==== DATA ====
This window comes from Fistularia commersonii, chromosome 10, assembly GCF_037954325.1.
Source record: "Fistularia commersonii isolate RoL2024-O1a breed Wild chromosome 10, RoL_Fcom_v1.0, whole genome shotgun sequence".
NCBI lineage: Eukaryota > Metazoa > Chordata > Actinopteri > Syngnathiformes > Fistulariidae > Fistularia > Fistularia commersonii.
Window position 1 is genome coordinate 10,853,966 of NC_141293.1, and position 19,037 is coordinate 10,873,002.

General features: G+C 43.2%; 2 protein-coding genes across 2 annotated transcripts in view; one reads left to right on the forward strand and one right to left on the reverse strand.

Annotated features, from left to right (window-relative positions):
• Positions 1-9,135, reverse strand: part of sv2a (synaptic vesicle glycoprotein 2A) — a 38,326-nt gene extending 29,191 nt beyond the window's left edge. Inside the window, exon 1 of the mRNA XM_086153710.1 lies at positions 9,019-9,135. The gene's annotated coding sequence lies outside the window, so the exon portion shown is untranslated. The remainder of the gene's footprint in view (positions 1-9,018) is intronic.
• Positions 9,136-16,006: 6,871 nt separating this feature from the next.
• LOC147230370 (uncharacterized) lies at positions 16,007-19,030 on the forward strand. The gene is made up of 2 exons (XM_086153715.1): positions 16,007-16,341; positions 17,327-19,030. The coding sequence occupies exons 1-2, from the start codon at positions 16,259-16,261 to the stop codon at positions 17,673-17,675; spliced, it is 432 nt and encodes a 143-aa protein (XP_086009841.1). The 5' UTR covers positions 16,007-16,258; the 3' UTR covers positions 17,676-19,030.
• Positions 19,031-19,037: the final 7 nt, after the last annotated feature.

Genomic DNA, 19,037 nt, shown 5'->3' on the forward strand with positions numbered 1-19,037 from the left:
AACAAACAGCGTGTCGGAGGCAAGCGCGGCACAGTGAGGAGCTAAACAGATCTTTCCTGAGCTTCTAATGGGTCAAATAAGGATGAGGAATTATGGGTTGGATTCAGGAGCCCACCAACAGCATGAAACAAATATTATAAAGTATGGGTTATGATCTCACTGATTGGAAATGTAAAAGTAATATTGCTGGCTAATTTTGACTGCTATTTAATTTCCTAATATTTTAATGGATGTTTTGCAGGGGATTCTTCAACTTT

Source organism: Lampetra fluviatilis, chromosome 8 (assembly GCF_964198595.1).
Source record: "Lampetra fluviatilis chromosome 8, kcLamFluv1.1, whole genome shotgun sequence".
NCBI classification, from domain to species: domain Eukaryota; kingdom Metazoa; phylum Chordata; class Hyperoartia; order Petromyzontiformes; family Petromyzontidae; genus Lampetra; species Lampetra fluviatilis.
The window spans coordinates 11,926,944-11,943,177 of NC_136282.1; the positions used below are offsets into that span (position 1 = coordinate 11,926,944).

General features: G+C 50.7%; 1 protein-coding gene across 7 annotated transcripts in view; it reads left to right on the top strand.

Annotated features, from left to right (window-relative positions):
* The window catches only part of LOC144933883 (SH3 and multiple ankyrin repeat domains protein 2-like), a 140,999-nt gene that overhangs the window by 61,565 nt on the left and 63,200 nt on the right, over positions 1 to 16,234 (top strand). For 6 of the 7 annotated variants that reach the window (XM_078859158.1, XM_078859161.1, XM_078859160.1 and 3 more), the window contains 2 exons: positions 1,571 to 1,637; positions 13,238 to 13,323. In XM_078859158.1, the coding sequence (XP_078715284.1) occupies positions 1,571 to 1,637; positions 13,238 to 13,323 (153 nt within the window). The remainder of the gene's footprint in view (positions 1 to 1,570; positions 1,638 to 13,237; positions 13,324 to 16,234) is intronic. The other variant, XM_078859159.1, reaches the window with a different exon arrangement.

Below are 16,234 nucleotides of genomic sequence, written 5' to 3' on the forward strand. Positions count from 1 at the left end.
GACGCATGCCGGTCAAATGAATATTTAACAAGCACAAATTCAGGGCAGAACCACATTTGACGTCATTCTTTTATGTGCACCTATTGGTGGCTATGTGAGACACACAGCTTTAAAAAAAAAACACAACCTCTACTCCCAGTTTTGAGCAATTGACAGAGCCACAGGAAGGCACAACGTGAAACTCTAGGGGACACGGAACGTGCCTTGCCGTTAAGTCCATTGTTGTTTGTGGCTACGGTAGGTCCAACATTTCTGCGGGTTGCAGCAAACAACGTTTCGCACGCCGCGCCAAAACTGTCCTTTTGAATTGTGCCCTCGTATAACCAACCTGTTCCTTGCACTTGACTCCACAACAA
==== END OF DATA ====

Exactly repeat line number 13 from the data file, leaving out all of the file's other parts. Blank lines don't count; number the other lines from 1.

Source organism: Lampetra fluviatilis, chromosome 8 (assembly GCF_964198595.1).